Modulation Microbiota in Infancy

Speaker: F. Indrio Presented at: 2015 Europediatrics 7th Biennial EPA/UNEPSA Congress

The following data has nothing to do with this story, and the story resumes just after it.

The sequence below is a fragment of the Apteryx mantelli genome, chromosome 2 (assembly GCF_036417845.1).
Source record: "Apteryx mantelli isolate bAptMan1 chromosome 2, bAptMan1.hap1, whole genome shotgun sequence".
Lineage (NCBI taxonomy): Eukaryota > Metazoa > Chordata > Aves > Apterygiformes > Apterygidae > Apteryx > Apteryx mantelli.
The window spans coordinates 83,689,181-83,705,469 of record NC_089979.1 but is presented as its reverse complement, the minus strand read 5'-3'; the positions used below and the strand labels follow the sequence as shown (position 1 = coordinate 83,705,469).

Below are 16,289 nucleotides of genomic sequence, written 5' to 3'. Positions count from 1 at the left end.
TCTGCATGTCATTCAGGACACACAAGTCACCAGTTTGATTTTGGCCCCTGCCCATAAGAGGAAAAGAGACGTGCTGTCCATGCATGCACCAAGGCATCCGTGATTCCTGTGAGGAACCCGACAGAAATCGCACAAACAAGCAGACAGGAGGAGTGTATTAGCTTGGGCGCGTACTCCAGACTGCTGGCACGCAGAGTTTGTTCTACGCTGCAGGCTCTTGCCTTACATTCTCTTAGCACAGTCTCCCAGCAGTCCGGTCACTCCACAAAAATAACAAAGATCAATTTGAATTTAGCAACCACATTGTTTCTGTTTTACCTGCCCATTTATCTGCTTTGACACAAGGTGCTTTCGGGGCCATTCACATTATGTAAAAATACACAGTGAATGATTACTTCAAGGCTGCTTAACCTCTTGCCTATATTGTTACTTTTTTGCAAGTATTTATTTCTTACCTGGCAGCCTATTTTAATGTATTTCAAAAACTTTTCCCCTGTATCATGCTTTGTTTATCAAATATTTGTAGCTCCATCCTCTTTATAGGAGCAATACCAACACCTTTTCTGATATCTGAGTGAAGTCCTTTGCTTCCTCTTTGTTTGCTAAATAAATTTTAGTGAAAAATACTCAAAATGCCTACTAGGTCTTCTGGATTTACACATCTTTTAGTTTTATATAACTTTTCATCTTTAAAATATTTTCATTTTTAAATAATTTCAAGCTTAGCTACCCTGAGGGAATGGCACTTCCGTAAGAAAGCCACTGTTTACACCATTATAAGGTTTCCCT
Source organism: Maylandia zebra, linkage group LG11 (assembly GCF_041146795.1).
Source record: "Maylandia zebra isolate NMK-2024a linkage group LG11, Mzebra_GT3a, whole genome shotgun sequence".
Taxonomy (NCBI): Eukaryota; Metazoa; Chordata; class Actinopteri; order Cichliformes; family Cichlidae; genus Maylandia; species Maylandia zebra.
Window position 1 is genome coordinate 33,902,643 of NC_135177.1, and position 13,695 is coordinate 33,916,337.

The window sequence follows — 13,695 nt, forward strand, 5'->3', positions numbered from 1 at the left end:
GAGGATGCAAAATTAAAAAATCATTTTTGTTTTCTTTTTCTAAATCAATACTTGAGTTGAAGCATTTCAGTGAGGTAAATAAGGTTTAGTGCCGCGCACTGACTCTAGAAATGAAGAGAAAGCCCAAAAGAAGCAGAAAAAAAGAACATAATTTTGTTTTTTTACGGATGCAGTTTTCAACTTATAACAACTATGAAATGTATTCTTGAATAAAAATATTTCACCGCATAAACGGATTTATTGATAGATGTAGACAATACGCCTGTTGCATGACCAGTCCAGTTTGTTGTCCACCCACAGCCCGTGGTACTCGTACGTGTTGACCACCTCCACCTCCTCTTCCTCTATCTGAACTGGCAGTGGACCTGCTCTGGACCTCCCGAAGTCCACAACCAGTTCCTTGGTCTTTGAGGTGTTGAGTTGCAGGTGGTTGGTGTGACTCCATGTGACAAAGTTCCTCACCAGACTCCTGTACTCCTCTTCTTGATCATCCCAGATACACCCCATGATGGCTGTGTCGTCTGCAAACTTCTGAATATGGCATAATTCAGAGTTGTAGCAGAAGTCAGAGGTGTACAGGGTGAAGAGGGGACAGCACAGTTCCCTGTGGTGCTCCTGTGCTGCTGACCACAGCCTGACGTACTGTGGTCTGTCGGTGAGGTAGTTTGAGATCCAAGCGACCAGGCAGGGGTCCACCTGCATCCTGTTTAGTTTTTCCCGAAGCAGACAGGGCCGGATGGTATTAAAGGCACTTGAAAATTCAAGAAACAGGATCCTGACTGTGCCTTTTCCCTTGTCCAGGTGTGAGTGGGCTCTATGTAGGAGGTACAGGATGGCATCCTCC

It is now becoming clear that the early postnatal environment, including nutrition, is also a vital determinant of adult health. Environmental exposures such as early infant diet are believed to make an impact on the development and function of gut microbiota. The intestinal microbiota plays a critical role in the establishment and maintenance of healthy immune responses. Delayed colonisation of the infant gut with commensal bacteria or alterations in the microbiota profile are suggested to be strong risk factors for the development of immunemediated chronic disorders such as allergic and autoimmune diseases. Solid scientific arguments suggest that immune deviances later in life could be the consequence of an inadequate bacterial pressure on the intestinal mucosa at the early stage. While the role of epigenetics in postnatal programming of the neonate remains to be demonstrated, there appears to be a window in which infants are vulnerable. Restoring the microbiota profile with a single bacteria species or prebiotic may be effective in the prevention or treatment of allergic and inflammatory diseases, but only if this occurs during the neonatal period. The exact mechanisms of action for probiotic have yet to be fully understood, but it is hypothesised that the biological function of probiotics may be a result of epigenetic modifications that may explain the wide range of the observed effectsDriving a change of colonization during the first weeks of life through giving prebiotic or probiotic may promote an improvement in intestinal permeability; visceral sensitivity and mast cell density and functional nutrient administration may represent a new strategy for preventing disease later in life.